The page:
Summary: It is important that those involved in pastoral ministry be focused on their goal, not on their comfort.
Thursday of the third Week in Lent
Joy of the Gospel
Jesus shares with us today an unforgettable phrase: “He who is not with me is against me, and he who does not gather with me scatters.” The image this summons up is of a shepherd and His flock. Jesus came to gather together the scattered tribes of Israel, and of the Gentiles. His mission is to bring together humankind that has been scattered by sin and human lies. The Jews of Jesus’s time had an interesting theory: Jesus uses the power of the devil to cast out demons. Others asked for a sign from heaven, which sounds more like some magic display than a healing. In another place, Jesus implies that assigning to Satan the works of the Holy Spirit is the worst of sins. Jesus resists all such impulses. He has come to heal, to teach, to gather. Every action of Christ’s is directed toward those ends. Every action of the Church should be as well.
The Pope turns his attention to the needs of those who do the principal works of Christ in the world: healing, saving from addiction, education, tending the dying. He says, ‘we need to create spaces where pastoral workers can be helped and healed, “places where faith itself in the crucified and risen Jesus is renewed, where the most profound questions and daily concerns are shared, where deeper discernment about our experiences and life itself is undertaken in the light of the Gospel, for the purpose of directing individual and social decisions towards the good and beautiful.”’
He sees some problems with these pastoral workers: ‘Today we are seeing in many pastoral workers, including consecrated men and women, an inordinate concern for their personal freedom and relaxation, which leads them to see their work as a mere appendage to their life, as if it were not part of their very identity. At the same time, the spiritual life comes to be identified with a few religious exercises which can offer a certain comfort but which do not encourage encounter with others, engagement with the world or a passion for evangelization. As a result, one can observe in many agents of evangelization, even though they pray, a heightened individualism, a crisis of identity and a cooling of fervour. These are three evils which fuel one another.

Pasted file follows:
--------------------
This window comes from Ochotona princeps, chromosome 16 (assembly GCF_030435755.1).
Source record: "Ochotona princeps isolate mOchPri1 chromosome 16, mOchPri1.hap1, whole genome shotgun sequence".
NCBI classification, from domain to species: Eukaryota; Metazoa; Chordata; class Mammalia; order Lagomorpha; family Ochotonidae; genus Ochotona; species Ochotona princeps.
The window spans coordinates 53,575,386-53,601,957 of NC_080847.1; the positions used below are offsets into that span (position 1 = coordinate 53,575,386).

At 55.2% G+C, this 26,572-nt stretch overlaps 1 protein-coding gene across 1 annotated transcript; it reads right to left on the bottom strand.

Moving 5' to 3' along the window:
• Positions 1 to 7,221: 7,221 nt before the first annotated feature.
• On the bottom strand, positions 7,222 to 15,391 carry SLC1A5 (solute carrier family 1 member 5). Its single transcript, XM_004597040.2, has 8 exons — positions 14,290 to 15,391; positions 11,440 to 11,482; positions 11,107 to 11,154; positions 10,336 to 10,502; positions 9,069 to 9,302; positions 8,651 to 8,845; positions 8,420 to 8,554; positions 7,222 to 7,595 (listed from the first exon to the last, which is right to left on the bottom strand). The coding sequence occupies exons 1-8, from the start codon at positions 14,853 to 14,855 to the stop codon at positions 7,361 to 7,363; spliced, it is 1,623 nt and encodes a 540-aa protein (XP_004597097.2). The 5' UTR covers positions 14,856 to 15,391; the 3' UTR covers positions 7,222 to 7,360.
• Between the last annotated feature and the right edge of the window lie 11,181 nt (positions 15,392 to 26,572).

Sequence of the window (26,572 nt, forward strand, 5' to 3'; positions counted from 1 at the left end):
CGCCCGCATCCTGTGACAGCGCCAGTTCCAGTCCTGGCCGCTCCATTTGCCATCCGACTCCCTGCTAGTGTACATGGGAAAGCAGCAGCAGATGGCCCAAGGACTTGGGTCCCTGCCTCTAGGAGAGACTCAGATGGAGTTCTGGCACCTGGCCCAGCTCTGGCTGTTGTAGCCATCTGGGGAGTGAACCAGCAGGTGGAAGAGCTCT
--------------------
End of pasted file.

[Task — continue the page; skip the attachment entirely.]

‘At times our media culture and some intellectual circles convey a marked scepticism with regard to the Church’s message, along with a certain cynicism. As a consequence, many pastoral workers, although they pray, develop a sort of inferiority complex which leads them to relativize or conceal their Christian identity and convictions. This produces a vicious circle. They end up being unhappy with who they are and what they do; they do not identify with their mission of evangelization and this weakens their commitment. They end up stifling the joy of mission with a kind of obsession about being like everyone else and possessing what everyone else possesses. Their work of evangelization thus becomes forced, and they devote little energy and very limited time to it.